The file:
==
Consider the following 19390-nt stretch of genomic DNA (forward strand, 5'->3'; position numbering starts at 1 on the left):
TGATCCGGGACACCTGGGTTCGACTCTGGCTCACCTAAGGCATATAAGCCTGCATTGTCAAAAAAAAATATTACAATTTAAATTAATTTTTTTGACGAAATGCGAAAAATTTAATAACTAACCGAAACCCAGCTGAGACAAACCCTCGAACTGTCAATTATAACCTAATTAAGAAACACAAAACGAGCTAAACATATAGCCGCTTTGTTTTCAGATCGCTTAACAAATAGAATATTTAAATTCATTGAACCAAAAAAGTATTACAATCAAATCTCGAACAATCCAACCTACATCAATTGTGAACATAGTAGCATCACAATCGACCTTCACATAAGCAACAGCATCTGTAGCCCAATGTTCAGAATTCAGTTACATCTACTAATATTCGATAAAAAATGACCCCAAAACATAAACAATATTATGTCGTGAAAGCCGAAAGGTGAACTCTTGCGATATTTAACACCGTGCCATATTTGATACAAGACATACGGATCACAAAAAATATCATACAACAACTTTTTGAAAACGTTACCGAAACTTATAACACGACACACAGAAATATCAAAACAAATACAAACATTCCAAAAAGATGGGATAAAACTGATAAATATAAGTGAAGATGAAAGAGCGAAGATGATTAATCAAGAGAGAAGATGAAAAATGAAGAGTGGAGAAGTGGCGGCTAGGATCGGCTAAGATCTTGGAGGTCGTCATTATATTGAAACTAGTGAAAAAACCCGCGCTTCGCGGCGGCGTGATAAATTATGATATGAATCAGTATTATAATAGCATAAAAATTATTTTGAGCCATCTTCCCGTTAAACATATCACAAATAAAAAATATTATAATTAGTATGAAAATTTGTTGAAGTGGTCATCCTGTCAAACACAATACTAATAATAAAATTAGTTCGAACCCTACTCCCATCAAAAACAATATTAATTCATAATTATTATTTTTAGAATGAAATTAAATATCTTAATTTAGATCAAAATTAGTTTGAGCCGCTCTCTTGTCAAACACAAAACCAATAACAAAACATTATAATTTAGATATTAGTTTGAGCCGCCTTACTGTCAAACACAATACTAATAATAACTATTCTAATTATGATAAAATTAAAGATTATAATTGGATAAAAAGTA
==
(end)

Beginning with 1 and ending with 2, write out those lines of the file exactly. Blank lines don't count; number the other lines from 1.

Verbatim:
Consider the following 19390-nt stretch of genomic DNA (forward strand, 5'->3'; position numbering starts at 1 on the left):
TGATCCGGGACACCTGGGTTCGACTCTGGCTCACCTAAGGCATATAAGCCTGCATTGTCAAAAAAAAATATTACAATTTAAATTAATTTTTTTGACGAAATGCGAAAAATTTAATAACTAACCGAAACCCAGCTGAGACAAACCCTCGAACTGTCAATTATAACCTAATTAAGAAACACAAAACGAGCTAAACATATAGCCGCTTTGTTTTCAGATCGCTTAACAAATAGAATATTTAAATTCATTGAACCAAAAAAGTATTACAATCAAATCTCGAACAATCCAACCTACATCAATTGTGAACATAGTAGCATCACAATCGACCTTCACATAAGCAACAGCATCTGTAGCCCAATGTTCAGAATTCAGTTACATCTACTAATATTCGATAAAAAATGACCCCAAAACATAAACAATATTATGTCGTGAAAGCCGAAAGGTGAACTCTTGCGATATTTAACACCGTGCCATATTTGATACAAGACATACGGATCACAAAAAATATCATACAACAACTTTTTGAAAACGTTACCGAAACTTATAACACGACACACAGAAATATCAAAACAAATACAAACATTCCAAAAAGATGGGATAAAACTGATAAATATAAGTGAAGATGAAAGAGCGAAGATGATTAATCAAGAGAGAAGATGAAAAATGAAGAGTGGAGAAGTGGCGGCTAGGATCGGCTAAGATCTTGGAGGTCGTCATTATATTGAAACTAGTGAAAAAACCCGCGCTTCGCGGCGGCGTGATAAATTATGATATGAATCAGTATTATAATAGCATAAAAATTATTTTGAGCCATCTTCCCGTTAAACATATCACAAATAAAAAATATTATAATTAGTATGAAAATTTGTTGAAGTGGTCATCCTGTCAAACACAATACTAATAATAAAATTAGTTCGAACCCTACTCCCATCAAAAACAATATTAATTCATAATTATTATTTTTAGAATGAAATTAAATATCTTAATTTAGATCAAAATTAGTTTGAGCCGCTCTCTTGTCAAACACAAAACCAATAACAAAACATTATAATTTAGATATTAGTTTGAGCCGCCTTACTGTCAAACACAATACTAATAATAACTATTCTAATTATGATAAAATTAAAGATTATAATTGGATAAAAAGTA